Of course, some prices are payable and others simply aren’t. Jeff Novak paid a price, to be sure. The former Jaguars center was found by a jury to have had his career shortened by a team doctor who cut his leg open with a scalpel in a stadium treatment room to remedy his hematoma. This remedy failed, and Novak fell prey to infections, two emergency surgeries, and the premature end to his career. The aforementioned Brunell saw Novak as being able to play for three to five more years, and the jury responded with a five million dollar award in July 2002. This sum was thrown out by a judge a couple of weeks later who claimed that the burden of proof had not been met, in spite of the jury ruling otherwise. Chastened, Novak settled quietly with the team for two million dollars a week before Christmas.

That seems fair. Forty cents on the dollar, roughly the same ratio the British Empire used to compensate its slaveholders for lost property while slavery was being abolished. Because when you’re damaged goods like Novak, you have to take what you can get. Especially if the judge is willing to reverse the decision of a jury trial to serve the interests of a purportedly local business concern.

But what is so local, really, about the Jaguars? In comparison to the Packers of Green Bay, a municipal operation in the purest sense possible in the NFL, the Jags hustle seems designed to take money from the locals and move it elsewhere with the slightest of courtesy for actual Jacksonville residents. During the height of the 90s economic boom, when so many Fortune 500 companies were moving operations to Jacksonville to take advantage of tax incentives and cheap labor — or, as the slave auctioneers might have put it, “likely youth” — the local franchise entered the NFL under the provision that only sold-out home gates could stem the specter of TV blackouts for game telecasts.

The first few years saw Alltel Stadium full week in and out, and everyone was happy. No one was concerned that the Jags were required to sell upwards of 64,000 tickets weekly in a city of one million people. Jacksonville was Fat City, and it seemed like over five percent of the population could be counted upon to attend every game, even though ticket prices were among the highest in the league from the beginning. The talent-pool was rich, as the team hadn’t fallen prey to salary cap concerns and could import select free agents with no fear of immediate reprisal.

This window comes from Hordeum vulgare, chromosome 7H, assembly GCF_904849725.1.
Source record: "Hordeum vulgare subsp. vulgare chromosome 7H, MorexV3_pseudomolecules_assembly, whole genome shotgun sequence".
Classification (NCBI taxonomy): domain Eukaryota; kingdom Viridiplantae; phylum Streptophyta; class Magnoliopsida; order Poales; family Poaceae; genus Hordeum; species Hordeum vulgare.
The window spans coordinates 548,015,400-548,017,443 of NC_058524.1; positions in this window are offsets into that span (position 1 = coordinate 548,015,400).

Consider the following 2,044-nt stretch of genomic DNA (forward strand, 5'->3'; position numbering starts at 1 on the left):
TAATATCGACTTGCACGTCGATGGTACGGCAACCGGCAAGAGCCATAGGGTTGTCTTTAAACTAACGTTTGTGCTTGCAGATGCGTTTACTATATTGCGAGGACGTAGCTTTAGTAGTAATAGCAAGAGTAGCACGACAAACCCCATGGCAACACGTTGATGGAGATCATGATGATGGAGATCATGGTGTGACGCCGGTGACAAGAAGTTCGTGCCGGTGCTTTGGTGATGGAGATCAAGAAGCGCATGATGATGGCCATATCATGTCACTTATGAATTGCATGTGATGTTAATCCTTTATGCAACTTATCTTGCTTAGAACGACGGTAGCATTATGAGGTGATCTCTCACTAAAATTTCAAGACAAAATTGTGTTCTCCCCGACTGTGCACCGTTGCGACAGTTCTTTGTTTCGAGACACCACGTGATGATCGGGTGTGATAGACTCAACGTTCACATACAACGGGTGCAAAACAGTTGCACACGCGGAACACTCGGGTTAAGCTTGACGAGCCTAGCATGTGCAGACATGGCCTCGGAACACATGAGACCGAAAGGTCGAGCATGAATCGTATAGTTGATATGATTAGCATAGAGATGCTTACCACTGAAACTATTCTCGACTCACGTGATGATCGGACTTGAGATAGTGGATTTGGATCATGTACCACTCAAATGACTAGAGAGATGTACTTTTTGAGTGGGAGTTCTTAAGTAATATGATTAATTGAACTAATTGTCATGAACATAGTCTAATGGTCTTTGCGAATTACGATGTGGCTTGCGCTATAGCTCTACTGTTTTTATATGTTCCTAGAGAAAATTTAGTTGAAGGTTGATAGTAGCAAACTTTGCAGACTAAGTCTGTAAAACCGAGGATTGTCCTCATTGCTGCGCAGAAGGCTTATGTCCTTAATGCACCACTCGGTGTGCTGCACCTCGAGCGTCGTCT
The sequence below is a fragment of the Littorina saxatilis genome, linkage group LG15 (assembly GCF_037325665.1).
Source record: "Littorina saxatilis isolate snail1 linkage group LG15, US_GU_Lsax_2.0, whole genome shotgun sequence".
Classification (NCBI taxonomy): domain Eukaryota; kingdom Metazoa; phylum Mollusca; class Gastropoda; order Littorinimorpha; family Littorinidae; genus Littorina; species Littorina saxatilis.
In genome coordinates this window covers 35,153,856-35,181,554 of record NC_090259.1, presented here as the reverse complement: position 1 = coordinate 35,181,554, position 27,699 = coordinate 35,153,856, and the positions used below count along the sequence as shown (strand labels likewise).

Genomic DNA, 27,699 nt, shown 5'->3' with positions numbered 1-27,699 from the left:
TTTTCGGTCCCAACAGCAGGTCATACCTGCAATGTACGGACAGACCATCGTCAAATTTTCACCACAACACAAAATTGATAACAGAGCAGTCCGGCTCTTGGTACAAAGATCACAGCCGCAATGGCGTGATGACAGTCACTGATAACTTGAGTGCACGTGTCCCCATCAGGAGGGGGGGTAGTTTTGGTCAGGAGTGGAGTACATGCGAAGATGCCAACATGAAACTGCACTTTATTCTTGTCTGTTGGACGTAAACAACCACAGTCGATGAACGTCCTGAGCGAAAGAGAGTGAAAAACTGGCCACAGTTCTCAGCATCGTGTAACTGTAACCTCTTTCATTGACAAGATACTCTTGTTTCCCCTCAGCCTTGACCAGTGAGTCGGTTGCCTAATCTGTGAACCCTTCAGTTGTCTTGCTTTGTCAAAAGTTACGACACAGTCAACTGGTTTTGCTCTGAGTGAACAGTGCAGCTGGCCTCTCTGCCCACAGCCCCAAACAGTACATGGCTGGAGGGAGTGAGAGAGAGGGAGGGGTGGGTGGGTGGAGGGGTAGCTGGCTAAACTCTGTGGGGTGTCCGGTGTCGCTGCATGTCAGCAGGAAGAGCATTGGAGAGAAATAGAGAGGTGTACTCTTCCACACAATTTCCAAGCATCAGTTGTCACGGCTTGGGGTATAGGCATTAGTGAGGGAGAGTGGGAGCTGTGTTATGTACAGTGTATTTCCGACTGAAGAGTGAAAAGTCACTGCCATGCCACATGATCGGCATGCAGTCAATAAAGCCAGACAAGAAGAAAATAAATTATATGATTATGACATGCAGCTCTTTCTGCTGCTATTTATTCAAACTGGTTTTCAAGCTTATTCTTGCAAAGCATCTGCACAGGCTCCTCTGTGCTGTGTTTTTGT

Then the cap problems kicked up and all the talk was of rebuilding. Concurrent with this nasty business was the increase in rents and prices that locals faced, as Jacksonville became a “major league city.” The Jaguars have been horrible for three years, with no end in sight as top head coaching candidates avoid the Bold New City of the South as if it were plagued. The Jags routinely drew around 50,000 in the last few games of the season, and will be hard-pressed to remedy that situation, never mind fulfilling promises the franchise made to revitalize the rundown neighborhoods around the stadium. A dead franchise for a town that is dying and only now becoming aware of it; a man larded on sausage gravy choking on his own vomit, for not the first but perhaps the last time.

ANTHONY GANCARSKI, author of Unfortunate Incidents [Diversity Inc, 2001], has followed sports in Jacksonville since the days of weekly professional wrestling and the USFL. He welcomes comments at Anthony.Gancarski@attbi.com.

 

 

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ANTHONY GANCARSKI is a regular CounterPunch columnist. He can be reached at Anthony.Gancarski@attbi.com